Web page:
Of course, players can jump ahead and guess at the keywords, but they will not always find the information they are looking for. Often these keywords are not obvious. Instead of "pkill" or "rules" you will find obscure keywords such as "rules_about_pkill" or "rules8". It is highly unlikely that anyone will guess these keywords.
The advantage of this type of Help System is great if you have a new player (one who has never played on an ORPG before) who does not yet know the terms or keywords that you would be typically be using. In addition, the references to other sources of related information (via "see also…" text) can be of assistance to any player, long-term or new.
This type of system can be quite frustrating to use if you have no idea about how the information is organized and can only guess at a reasonable keyword. If you already know the detail you are seeking, it may be very difficult to guess which branch of the tree to go down. Or, in other words, you have to use the hierarchy.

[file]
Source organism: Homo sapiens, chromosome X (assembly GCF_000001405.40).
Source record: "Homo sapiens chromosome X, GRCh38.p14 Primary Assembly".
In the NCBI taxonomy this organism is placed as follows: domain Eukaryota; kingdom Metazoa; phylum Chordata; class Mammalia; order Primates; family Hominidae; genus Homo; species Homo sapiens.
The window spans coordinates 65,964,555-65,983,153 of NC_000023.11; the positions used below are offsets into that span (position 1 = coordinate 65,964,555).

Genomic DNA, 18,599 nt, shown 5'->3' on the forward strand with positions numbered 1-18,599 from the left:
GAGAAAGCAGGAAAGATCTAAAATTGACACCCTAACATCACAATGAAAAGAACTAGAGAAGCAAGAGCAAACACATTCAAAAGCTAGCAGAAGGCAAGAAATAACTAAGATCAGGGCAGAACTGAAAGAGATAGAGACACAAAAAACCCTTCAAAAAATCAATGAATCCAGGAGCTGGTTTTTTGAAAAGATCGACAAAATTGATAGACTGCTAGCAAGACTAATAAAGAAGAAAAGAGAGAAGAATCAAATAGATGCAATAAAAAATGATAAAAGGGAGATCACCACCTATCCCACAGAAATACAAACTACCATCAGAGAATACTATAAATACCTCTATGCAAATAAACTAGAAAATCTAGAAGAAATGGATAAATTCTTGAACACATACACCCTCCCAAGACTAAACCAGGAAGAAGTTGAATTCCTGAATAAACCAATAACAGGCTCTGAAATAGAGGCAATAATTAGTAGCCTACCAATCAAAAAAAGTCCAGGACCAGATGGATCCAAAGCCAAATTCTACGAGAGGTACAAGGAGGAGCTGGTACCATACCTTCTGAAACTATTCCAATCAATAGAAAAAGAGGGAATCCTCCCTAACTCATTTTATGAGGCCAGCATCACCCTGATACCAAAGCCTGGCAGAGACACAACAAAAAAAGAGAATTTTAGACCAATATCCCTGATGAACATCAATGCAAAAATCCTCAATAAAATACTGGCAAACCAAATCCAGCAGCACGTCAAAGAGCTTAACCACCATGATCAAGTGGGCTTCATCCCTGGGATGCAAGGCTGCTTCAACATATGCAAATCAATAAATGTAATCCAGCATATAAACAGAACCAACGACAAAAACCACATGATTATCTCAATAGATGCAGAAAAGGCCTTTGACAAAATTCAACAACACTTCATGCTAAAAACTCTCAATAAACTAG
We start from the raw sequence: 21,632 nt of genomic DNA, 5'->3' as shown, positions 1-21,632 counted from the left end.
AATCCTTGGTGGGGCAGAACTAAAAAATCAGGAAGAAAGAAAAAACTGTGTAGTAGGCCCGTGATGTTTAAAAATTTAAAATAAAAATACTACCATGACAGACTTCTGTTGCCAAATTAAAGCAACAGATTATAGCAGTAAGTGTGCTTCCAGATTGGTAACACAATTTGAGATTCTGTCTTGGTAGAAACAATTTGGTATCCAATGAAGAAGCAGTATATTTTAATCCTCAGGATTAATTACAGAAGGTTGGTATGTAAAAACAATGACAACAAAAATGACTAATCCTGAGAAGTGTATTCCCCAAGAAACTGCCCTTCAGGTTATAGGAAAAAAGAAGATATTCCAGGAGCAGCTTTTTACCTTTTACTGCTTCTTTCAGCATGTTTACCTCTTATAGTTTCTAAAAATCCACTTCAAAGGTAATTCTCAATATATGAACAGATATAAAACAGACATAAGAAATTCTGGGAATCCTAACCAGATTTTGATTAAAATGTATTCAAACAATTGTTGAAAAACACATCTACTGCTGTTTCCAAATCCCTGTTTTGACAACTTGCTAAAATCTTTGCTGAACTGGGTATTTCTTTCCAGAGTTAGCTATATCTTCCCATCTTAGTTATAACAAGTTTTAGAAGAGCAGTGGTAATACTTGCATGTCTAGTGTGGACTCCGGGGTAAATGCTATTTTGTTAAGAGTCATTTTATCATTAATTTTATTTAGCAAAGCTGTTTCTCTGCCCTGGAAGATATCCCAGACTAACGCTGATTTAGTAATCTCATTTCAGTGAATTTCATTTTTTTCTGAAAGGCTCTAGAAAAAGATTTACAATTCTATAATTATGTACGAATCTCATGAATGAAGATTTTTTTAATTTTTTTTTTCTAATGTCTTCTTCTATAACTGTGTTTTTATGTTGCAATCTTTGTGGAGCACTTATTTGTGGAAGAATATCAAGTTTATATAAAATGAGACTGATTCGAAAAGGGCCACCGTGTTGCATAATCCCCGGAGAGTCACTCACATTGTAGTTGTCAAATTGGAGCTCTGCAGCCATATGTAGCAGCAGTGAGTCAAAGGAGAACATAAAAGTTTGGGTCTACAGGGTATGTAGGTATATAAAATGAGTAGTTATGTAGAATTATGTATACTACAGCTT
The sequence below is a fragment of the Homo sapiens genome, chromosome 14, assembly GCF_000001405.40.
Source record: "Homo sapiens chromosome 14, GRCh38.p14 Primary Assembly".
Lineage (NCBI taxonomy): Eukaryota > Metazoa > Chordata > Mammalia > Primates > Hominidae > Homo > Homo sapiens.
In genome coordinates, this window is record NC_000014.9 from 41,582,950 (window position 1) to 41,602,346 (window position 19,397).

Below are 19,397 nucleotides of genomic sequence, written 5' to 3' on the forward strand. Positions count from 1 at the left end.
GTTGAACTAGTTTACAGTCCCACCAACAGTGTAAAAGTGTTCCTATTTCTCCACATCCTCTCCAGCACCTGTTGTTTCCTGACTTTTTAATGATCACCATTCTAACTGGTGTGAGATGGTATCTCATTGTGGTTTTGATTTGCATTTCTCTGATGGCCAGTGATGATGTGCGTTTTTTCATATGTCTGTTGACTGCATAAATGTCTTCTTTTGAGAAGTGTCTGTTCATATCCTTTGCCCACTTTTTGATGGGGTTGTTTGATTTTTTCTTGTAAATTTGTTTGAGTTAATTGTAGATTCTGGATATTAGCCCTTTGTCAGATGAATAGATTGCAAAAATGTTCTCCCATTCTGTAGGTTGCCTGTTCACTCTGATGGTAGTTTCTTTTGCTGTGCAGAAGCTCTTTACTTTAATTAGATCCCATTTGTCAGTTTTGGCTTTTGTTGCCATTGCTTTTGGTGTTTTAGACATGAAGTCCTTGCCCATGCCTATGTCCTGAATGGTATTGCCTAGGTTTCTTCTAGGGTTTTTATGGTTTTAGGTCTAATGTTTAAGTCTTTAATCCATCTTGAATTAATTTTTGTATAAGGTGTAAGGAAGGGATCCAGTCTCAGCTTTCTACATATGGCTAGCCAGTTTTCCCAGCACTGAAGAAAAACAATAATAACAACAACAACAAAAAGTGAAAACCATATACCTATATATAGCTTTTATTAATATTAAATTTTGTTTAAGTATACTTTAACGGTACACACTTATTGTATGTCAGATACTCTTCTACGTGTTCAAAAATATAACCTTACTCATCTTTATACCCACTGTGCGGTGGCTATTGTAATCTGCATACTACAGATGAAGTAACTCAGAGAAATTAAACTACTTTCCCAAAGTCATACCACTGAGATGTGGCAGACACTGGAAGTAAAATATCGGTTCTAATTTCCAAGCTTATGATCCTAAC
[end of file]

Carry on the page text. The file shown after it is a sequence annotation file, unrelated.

It is even worse when whole categories are not kept up to date, or you are told "no help available" when you select a keyword from the listing the game has provided you.
The other standard format is what I refer to as the shotgun approach. If you imagine each definition or documentation written on an index card and then scattered together in a shoe box, you have the Help System. Sometimes you get suggestions for further helps (related keywords) to view, but not always.
This system is extremely difficult on new players who have no idea what the keywords would be. Ask most five-year olds what a "neuron" is, and they will have no clue. Ask them what a "brain" is and they typically have the idea that it is in their head and helps them think. If the words to get at the help documentation are jargon used within the mudding world, new players may never find the help they are looking for.